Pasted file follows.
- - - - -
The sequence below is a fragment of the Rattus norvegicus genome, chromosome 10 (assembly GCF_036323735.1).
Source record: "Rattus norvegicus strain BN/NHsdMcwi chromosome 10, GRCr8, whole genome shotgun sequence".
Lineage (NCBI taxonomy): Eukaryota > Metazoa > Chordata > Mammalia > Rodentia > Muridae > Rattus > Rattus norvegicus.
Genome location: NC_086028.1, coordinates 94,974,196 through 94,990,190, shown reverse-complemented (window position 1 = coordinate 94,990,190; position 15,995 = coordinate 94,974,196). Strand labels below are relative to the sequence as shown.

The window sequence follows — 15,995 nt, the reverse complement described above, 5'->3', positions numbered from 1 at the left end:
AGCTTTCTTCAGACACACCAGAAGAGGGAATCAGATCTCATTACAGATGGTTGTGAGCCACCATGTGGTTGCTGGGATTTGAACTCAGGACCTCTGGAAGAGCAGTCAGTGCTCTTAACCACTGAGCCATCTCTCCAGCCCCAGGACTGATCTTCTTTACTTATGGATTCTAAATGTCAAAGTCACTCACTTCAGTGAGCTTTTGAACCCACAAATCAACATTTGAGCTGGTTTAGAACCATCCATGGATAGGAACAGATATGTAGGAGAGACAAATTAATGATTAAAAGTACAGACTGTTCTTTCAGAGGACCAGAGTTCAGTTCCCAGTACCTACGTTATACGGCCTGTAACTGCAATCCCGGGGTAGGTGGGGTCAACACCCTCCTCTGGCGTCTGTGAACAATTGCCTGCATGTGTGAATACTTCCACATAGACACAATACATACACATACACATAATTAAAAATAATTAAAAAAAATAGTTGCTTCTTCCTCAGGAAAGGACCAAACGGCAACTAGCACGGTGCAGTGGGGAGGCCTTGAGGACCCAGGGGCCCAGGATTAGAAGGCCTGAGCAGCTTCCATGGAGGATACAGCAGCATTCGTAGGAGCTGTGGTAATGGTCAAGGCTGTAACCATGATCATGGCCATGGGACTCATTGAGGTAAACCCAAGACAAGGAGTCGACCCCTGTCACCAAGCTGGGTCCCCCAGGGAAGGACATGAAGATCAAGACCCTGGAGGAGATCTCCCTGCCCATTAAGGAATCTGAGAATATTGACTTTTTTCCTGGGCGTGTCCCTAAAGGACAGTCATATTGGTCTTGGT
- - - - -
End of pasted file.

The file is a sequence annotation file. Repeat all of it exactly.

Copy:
The sequence below is a fragment of the Rattus norvegicus genome, chromosome 10 (assembly GCF_036323735.1).
Source record: "Rattus norvegicus strain BN/NHsdMcwi chromosome 10, GRCr8, whole genome shotgun sequence".
Lineage (NCBI taxonomy): Eukaryota > Metazoa > Chordata > Mammalia > Rodentia > Muridae > Rattus > Rattus norvegicus.
Genome location: NC_086028.1, coordinates 94,974,196 through 94,990,190, shown reverse-complemented (window position 1 = coordinate 94,990,190; position 15,995 = coordinate 94,974,196). Strand labels below are relative to the sequence as shown.

The window sequence follows — 15,995 nt, the reverse complement described above, 5'->3', positions numbered from 1 at the left end:
AGCTTTCTTCAGACACACCAGAAGAGGGAATCAGATCTCATTACAGATGGTTGTGAGCCACCATGTGGTTGCTGGGATTTGAACTCAGGACCTCTGGAAGAGCAGTCAGTGCTCTTAACCACTGAGCCATCTCTCCAGCCCCAGGACTGATCTTCTTTACTTATGGATTCTAAATGTCAAAGTCACTCACTTCAGTGAGCTTTTGAACCCACAAATCAACATTTGAGCTGGTTTAGAACCATCCATGGATAGGAACAGATATGTAGGAGAGACAAATTAATGATTAAAAGTACAGACTGTTCTTTCAGAGGACCAGAGTTCAGTTCCCAGTACCTACGTTATACGGCCTGTAACTGCAATCCCGGGGTAGGTGGGGTCAACACCCTCCTCTGGCGTCTGTGAACAATTGCCTGCATGTGTGAATACTTCCACATAGACACAATACATACACATACACATAATTAAAAATAATTAAAAAAAATAGTTGCTTCTTCCTCAGGAAAGGACCAAACGGCAACTAGCACGGTGCAGTGGGGAGGCCTTGAGGACCCAGGGGCCCAGGATTAGAAGGCCTGAGCAGCTTCCATGGAGGATACAGCAGCATTCGTAGGAGCTGTGGTAATGGTCAAGGCTGTAACCATGATCATGGCCATGGGACTCATTGAGGTAAACCCAAGACAAGGAGTCGACCCCTGTCACCAAGCTGGGTCCCCCAGGGAAGGACATGAAGATCAAGACCCTGGAGGAGATCTCCCTGCCCATTAAGGAATCTGAGAATATTGACTTTTTTCCTGGGCGTGTCCCTAAAGGACAGTCATATTGGTCTTGGT